Full Text Available Supercritical fluid extraction represents an efficient and environmentally friendly technique for isolation of phytosterols from different plant sources. Sea buckthorn (Hippophae rhamnoides L. seeds were extracted with supercritical carbon dioxide at pressures ranging from 15–60 MPa and temperatures of 40-80 °C. Oil and β-sitosterol yields were measured in the extraction course and compared with Soxhlet extraction with hexane. The average yield of β-sitosterol was 0.31 mg/g of seeds. The maximum concentration of β-sitosterol in the extract, 0.5% w/w, was achieved at 15 MPa, 40 °C, and a carbon dioxide consumption of 50 g/g of seeds. The extraction rate was maximal at 60 MPa and 40 °C. Both β-sitosterol yield and its concentration in the extract obtained with hexane were lower than with carbon dioxide.

  9. β-Sitosterol: Supercritical Carbon Dioxide Extraction from Sea Buckthorn (Hippophae rhamnoides L.) Seeds

    Science.gov (United States)

    Sajfrtová, Marie; Ličková, Ivana; Wimmerová, Martina; Sovová, Helena; Wimmer, Zdeněk

    2010-01-01

    Supercritical fluid extraction represents an efficient and environmentally friendly technique for isolation of phytosterols from different plant sources. Sea buckthorn (Hippophae rhamnoides L.) seeds were extracted with supercritical carbon dioxide at pressures ranging from 15–60 MPa and temperatures of 40–80 °C. Oil and β-sitosterol yields were measured in the extraction course and compared with Soxhlet extraction with hexane. The average yield of β-sitosterol was 0.31 mg/g of seeds. The maximum concentration of β-sitosterol in the extract, 0.5% w/w, was achieved at 15 MPa, 40 °C, and a carbon dioxide consumption of 50 g/g of seeds. The extraction rate was maximal at 60 MPa and 40 °C. Both β-sitosterol yield and its concentration in the extract obtained with hexane were lower than with carbon dioxide. PMID:20480045

  10. Metal corrosion in a supercritical carbon dioxide - liquid sodium power cycle.

    Energy Technology Data Exchange (ETDEWEB)

    Moore, Robert Charles; Conboy, Thomas M.

    2012-02-01

    A liquid sodium cooled fast reactor coupled to a supercritical carbon dioxide Brayton power cycle is a promising combination for the next generation nuclear power production process. For optimum efficiency, a microchannel heat exchanger, constructed by diffusion bonding, can be used for heat transfer from the liquid sodium reactor coolant to the supercritical carbon dioxide. In this work, we have reviewed the literature on corrosion of metals in liquid sodium and carbon dioxide. The main conclusions are (1) pure, dry CO{sub 2} is virtually inert but can be highly corrosive in the presence of even ppm concentrations of water, (2) carburization and decarburization are very significant mechanism for corrosion in liquid sodium especially at high temperature and the mechanism is not well understood, and (3) very little information could be located on corrosion of diffusion bonded metals. Significantly more research is needed in all of these areas.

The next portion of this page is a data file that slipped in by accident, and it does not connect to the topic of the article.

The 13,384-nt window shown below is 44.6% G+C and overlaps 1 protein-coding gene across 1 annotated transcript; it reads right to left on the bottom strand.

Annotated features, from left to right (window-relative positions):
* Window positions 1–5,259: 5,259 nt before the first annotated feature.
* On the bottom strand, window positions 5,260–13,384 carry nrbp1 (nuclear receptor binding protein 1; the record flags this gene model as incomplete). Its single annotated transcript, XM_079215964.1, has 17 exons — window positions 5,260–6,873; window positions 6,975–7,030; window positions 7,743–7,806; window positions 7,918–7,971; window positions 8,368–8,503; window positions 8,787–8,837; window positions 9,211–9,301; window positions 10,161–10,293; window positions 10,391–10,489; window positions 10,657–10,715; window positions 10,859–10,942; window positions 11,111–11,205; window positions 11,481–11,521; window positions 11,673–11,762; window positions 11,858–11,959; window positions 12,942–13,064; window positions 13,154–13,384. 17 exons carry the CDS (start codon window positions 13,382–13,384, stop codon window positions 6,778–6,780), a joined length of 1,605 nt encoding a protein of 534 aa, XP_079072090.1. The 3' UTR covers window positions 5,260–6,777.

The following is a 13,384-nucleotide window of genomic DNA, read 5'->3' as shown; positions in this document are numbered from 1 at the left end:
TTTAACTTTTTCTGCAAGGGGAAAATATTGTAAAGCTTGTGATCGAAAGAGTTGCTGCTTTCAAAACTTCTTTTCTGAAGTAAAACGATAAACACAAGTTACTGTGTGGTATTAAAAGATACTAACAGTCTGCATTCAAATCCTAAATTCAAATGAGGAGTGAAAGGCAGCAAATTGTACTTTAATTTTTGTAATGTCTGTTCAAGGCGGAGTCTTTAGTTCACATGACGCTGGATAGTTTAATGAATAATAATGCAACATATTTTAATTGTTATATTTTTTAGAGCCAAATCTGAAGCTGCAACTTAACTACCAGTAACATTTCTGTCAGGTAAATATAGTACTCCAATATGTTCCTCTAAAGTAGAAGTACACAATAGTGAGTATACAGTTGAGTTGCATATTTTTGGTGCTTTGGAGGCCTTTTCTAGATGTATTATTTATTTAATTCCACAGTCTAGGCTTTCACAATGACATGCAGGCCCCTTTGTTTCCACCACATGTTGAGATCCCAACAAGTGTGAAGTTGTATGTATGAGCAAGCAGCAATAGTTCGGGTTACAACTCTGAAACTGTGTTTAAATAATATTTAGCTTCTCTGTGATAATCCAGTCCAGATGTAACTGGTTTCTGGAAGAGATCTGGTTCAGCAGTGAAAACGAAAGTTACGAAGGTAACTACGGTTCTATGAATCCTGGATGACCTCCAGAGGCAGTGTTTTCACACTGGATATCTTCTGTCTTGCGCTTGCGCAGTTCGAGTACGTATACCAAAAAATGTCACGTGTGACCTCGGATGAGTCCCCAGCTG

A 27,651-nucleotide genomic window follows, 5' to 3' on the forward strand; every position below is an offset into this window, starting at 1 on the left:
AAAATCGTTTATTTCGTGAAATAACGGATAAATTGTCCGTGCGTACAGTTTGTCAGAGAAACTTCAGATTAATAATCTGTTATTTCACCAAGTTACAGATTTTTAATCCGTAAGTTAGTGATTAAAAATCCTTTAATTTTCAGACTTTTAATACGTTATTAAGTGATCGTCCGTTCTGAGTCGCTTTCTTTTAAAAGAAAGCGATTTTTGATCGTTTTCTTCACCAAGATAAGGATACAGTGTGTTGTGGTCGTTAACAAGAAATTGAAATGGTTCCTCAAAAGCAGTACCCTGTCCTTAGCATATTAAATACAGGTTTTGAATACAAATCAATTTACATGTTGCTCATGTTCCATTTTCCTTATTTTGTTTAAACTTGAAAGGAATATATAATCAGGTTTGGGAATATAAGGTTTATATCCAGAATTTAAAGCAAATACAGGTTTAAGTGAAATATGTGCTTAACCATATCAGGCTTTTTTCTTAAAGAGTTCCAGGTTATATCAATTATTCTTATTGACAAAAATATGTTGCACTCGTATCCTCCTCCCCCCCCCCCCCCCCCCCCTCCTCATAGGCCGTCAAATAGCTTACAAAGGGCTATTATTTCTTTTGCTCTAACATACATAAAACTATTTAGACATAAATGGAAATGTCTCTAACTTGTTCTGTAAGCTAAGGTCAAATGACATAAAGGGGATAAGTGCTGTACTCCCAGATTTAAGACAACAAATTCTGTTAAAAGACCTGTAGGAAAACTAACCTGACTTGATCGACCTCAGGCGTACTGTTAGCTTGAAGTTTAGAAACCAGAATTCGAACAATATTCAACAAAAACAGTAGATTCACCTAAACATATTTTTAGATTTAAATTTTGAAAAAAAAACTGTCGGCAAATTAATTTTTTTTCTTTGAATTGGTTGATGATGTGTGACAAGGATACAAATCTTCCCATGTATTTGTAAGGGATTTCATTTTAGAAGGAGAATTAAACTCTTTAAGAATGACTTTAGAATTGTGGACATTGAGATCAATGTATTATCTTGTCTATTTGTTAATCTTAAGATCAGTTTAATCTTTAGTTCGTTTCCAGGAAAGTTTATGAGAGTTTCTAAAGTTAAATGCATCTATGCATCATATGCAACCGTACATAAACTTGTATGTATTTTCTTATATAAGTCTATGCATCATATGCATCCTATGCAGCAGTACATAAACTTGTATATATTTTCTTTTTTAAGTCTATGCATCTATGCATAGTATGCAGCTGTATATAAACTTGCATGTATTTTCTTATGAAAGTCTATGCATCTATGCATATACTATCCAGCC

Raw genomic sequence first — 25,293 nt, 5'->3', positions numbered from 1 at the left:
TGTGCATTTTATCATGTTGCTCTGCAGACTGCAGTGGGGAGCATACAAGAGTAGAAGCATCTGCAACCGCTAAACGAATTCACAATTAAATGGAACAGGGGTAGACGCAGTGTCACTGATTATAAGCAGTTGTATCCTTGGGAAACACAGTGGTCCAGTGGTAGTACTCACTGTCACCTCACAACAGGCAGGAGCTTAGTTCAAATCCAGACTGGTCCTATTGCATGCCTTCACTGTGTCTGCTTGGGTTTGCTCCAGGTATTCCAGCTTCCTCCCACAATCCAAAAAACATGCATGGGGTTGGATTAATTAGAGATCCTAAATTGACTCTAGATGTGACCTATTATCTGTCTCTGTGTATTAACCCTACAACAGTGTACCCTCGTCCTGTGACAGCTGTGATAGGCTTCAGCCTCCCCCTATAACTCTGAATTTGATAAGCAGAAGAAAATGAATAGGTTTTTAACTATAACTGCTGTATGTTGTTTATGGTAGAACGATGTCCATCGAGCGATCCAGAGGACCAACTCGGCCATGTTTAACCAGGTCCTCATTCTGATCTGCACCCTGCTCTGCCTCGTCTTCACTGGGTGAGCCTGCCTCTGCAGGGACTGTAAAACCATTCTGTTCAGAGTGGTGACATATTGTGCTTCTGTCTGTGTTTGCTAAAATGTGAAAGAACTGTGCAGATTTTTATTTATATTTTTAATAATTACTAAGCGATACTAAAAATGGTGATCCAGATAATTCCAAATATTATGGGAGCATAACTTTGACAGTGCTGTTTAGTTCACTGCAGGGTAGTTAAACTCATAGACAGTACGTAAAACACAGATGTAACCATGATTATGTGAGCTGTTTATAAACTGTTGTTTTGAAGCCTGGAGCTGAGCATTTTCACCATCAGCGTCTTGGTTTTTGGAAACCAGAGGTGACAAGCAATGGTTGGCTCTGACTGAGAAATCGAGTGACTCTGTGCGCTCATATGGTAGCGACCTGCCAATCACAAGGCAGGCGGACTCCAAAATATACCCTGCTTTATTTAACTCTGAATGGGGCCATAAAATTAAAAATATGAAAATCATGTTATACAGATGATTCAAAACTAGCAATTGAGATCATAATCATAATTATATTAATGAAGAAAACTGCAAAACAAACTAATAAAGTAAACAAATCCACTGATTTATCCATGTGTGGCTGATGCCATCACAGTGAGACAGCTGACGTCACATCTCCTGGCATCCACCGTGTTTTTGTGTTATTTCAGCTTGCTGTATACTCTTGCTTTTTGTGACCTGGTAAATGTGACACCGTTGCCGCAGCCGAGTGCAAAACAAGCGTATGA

11. Measurement of carbon dioxide fluxes in a free-air carbon dioxide enrichment experiment using the closed flux chamber technique

    DEFF Research Database (Denmark)

    Selsted, Merete Bang; Ambus, Per; Michelsen, Anders

    2011-01-01

    Carbon dioxide (CO2) fluxes, composing net ecosystem exchange (NEE), ecosystem respiration (ER), and soil respiration (SR) were measured in a temperate heathland exposed to elevated CO2 by the FACE (free-air carbon enrichment) technique, raising the atmospheric CO2 concentration from c. 380 μmol...

  12. Extraction process of U from its ores using solutions of alkaline earth carbonates and bicarbonates in presence of carbon dioxide

    International Nuclear Information System (INIS)

    Floreancig, Antoine; Schuffenecker, Robert.

    1976-01-01

    A process is described for extracting uranium from its ores, either directly in the ore deposit or after such ore bodies have been taken from the ground, comprising an oxidation-leaching stage followed by a recovery stage. The characteristic of this process is that in the leaching process, carbonate and bicarbonate solutions of an alkaline-earth metal are used under a pressure of carbon dioxide between zero and 60 bars and at a temperature of zero to 100 0 C [fr

  13. Urban Evapotranspiration and Carbon Dioxide Flux in Miami - Dade, Florida

    Science.gov (United States)

    Bernier, T.; Hopper, W.

    2010-12-01

    Atmospheric Carbon Dioxide (CO2) concentrations are leading indicators of secular climate change. With increasing awareness of the consequences of climate change, methods for monitoring this change are becoming more important daily. Of particular interest is the carbon dioxide exchange between natural and urban landscapes and the correlation of atmospheric CO2 concentrations. Monitoring Evapotranspiration (ET) is important for assessments of water availability for growing populations. ET is surprisingly understudied in the hydrologic cycle considering ET removes as much as 80 to over 100% of precipitation back into the atmosphere as water vapor. Lack of understanding in spatial and temporal ET estimates can limit the credibility of hydrologic water budgets designed to promote sustainable water use and resolve water-use conflicts. Eddy covariance (EC) methods are commonly used to estimate ET and CO2 fluxes. The EC platform consist of a (CSAT) 3-D Sonic Anemometer and a Li-Cor Open Path CO2/ H2O Analyzer. Measurements collected at 10 Hz create a very large data sets. A EC flux tower located in the Snapper Creek Well Field as part of a study to estimate ET for the Miami Dade County Water and Sewer project. Data has been collected from December 17, 2009 to August 30, 2010. QA/QC is performed with the EdiRe data processing software according to Ameri-flux protocols. ET estimates along with other data--latent-heat flux, sensible-heat flux, rainfall, air temperature, wind speed and direction, solar irradiance, net radiation, soil-heat flux and relative humidity--can be used to aid in the development of water management policies and regulations. Currently, many financial institutions have adopted an understanding about baseline environmental monitoring. The “Equator Principle” is an example of a voluntary standard for managing social and environmental risk in project financing and has changed the way in which projects are financed.